Volcanologists from Massey University and the University of Hamburg in Germany will soon be able to record every explosive burst out of Mt Ruapehu in rain or shine, day or night, with a new high-speed Doppler Radar system.
It is the first of its kind in New Zealand and makes Ruapehu one of only a handful of volcanoes around the world watched around the clock by a radar “eye”. Last week GNS Science upgraded the aviation alert to yellow after a sustained rise in the temperature of the crater lake.
The past month has seen the team, together with staff from Ruapehu Alpine Lifts and the Department of Conservation, installing the radar at Whakapapa.
The instrument has a 1.2m diameter radar dish (pictured right) that focuses its narrow beam precisely over the crater lake to immediately detect any explosive jet or ash-laden eruption column that rises more than 200m.
Professor Matthias Hort, a geophysicist from Hamburg, says the Doppler effect is like listening to an ambulance passing on the street. “As it comes towards you the siren is high-pitched, but it sounds much lower pitch when driving away,” Professor Hort says. “This difference in pitch or frequency can be used to calculate the ambulance’s speed. The volcanic radar uses radio waves, inaudible for the human ear, to track the velocity of particles moving within the radar beam.”
Director of the University’s Volcanic Risk Solutions team Professor Shane Cronin says the radar will become an important addition to the existing range of warning instruments installed at Mt Ruapehu.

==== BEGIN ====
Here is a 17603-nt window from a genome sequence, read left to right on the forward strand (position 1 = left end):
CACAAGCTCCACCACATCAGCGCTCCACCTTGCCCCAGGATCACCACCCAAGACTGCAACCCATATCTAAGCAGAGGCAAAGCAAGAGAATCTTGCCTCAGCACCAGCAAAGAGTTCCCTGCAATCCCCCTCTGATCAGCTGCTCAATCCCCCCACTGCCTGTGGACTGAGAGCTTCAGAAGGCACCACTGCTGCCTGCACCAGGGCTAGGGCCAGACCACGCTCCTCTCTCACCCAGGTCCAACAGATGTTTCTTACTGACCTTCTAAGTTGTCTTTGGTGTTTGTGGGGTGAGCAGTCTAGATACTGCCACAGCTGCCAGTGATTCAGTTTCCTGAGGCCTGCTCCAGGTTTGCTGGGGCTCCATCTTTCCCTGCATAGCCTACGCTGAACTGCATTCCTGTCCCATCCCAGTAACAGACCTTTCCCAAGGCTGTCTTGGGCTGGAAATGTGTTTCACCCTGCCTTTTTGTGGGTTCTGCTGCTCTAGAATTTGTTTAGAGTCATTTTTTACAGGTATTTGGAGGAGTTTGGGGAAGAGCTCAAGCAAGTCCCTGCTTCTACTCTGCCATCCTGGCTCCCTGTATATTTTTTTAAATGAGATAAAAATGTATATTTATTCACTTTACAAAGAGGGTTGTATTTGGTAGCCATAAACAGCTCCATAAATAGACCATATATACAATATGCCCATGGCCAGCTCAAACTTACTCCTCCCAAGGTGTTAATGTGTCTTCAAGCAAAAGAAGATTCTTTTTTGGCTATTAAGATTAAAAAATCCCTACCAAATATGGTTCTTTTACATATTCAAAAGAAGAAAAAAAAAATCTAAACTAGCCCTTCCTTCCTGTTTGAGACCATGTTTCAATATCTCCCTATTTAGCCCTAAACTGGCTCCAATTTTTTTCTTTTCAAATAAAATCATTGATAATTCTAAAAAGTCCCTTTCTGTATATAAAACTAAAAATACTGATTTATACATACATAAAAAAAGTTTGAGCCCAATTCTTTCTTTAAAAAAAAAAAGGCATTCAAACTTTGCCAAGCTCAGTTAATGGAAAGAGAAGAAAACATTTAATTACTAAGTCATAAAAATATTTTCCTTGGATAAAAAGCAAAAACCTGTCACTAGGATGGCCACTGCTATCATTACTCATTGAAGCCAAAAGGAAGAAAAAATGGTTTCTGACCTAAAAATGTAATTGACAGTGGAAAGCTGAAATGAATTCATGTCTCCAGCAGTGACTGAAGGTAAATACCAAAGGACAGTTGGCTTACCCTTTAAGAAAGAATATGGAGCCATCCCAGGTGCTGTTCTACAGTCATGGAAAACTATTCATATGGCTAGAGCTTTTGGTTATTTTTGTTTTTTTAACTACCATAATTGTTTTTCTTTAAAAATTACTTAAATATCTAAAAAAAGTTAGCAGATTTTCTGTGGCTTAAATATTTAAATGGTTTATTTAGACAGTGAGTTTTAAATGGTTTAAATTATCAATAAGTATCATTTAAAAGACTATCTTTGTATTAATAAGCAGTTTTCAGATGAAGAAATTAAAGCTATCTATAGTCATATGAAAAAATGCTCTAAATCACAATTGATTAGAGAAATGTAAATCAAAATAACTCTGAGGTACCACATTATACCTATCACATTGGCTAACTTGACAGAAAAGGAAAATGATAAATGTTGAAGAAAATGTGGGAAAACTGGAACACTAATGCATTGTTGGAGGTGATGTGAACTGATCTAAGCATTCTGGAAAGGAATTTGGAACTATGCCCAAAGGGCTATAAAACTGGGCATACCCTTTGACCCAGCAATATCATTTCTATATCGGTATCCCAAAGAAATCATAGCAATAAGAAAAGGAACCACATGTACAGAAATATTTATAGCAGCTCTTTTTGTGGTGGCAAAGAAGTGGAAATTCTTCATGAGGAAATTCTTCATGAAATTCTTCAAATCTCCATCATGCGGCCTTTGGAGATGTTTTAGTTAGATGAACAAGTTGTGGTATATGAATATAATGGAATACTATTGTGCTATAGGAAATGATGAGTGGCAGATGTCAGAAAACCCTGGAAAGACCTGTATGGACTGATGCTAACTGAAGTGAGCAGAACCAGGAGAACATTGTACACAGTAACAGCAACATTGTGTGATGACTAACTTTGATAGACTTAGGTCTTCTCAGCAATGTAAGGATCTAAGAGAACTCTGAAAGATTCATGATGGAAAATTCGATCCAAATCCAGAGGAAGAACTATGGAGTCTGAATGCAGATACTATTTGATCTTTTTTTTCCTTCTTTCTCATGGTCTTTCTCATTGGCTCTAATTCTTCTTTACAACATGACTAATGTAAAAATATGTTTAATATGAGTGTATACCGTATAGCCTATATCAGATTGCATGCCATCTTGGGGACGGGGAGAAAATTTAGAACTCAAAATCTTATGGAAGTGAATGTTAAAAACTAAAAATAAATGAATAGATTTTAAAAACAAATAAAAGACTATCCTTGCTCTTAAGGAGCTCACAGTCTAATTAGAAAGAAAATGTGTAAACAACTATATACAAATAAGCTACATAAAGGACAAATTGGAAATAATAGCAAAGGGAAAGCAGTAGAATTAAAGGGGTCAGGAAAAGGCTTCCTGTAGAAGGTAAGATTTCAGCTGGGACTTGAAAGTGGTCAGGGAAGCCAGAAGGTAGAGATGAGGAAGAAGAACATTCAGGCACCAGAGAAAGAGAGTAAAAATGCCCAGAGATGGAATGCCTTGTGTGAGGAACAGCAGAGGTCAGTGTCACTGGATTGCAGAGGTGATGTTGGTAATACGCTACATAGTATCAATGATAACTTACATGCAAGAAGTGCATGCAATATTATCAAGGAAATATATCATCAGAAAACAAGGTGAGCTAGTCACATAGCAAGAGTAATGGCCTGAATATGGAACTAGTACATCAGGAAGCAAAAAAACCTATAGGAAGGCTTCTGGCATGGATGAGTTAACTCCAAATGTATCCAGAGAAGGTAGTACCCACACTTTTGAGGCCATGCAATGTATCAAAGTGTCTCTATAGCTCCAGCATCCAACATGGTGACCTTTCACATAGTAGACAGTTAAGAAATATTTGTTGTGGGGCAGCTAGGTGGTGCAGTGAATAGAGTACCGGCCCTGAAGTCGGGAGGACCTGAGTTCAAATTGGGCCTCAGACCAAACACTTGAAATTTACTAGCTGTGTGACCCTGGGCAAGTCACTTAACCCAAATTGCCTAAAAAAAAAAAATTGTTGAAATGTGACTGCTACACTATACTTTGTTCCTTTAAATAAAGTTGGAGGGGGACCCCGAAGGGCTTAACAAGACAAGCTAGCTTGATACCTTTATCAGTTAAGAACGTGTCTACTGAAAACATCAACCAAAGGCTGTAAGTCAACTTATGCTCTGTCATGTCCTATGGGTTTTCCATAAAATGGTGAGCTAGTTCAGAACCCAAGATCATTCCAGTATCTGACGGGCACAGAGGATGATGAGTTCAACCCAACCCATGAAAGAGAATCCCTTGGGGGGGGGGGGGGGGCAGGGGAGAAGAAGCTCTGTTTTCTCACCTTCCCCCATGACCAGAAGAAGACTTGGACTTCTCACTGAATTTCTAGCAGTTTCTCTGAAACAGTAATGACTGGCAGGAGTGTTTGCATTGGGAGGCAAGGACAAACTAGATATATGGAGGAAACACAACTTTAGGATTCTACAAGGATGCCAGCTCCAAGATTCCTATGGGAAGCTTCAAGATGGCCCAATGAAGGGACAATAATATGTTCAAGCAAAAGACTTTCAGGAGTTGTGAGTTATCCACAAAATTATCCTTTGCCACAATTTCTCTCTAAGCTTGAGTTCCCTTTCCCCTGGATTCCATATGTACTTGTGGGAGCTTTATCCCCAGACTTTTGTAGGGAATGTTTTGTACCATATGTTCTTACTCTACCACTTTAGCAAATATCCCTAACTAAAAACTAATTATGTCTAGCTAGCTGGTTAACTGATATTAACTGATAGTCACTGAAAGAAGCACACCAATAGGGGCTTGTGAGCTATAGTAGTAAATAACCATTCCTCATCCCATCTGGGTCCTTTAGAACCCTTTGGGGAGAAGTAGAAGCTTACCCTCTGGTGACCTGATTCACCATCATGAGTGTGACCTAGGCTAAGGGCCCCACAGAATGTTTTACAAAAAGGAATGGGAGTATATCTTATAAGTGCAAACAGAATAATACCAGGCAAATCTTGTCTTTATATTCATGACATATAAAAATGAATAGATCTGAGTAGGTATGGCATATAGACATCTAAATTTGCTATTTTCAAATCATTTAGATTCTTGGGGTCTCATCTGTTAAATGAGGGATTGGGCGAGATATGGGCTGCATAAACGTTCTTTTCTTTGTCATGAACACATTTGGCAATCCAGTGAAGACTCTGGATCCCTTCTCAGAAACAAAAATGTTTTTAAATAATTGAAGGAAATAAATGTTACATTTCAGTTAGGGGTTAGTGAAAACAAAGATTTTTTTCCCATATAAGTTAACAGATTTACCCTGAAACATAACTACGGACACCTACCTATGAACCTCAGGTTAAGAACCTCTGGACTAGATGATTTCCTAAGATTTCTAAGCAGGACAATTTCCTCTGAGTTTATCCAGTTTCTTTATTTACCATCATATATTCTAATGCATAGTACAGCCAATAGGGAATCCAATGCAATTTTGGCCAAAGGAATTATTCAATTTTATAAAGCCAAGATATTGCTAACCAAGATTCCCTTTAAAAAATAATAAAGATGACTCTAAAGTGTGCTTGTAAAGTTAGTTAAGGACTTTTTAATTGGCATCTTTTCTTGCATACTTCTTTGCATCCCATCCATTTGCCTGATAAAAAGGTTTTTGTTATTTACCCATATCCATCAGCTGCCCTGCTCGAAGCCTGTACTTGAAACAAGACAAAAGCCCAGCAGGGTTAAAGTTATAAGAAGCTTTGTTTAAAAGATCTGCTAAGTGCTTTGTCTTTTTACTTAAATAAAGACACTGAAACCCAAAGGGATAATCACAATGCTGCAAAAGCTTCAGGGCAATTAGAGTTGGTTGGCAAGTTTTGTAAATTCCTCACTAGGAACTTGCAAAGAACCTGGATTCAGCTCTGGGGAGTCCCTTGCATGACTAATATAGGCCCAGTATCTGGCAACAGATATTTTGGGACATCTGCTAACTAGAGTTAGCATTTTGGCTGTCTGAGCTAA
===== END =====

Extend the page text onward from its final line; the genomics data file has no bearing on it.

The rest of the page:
“This is an experimental tool at present and there needs to be a lot of further research to calibrate what signals of different eruptions will look like at Mt Ruapehu,” Professor Cronin says. “While we wait on the next eruption, we will work with the same type of instrument at the constantly erupting Stromboli volcano in Italy. Only once this instrument is calibrated, can it be used for the regular monitoring and warning activities carried out by Department of Conservation, GeoNet and GNS Science.”
Unlike seismometers, which measure vibrations of the ground, and barometers, which record shock-waves generated by volcanic eruptions in the air, the radar directly detects the volcanic particles thrown out of the crater lake, often at several hundred metres per second.
University volcanologist Dr Gert Lube says the radar penetrates through darkness, clouds and mist and can give reliable and rapid eruption warnings even when we cannot see the summit by eye.
“Besides detecting eruption signals in real-time, we will have a new view inside of an eruption that has never been recorded elsewhere,” Dr Lube says. “The radar beam spans the entire width of the crater lake, but will also be able to measure the speed of volcanic surges and snow-slurry lahars that travel over the Whakapapa skifield, like those in 1995 and 2007.
Dr Lube says they will also be able to view any eruption columns that rise into the atmosphere to capture their violence and dynamics. “This can help us calculate the energy and mass flux of an eruption column to provide estimates of how large an eruption might become, and how much ash-fall could be expected down wind.”
The project has been developed in partnership with the Department of Conservation, GNS Sciences and Ruapehu Alpine Lifts. It is funded through an $80,000 grant from Massey University as well as ongoing travel support from the Royal Society of New Zealand, and the German Ministry for Research, Science and Technology.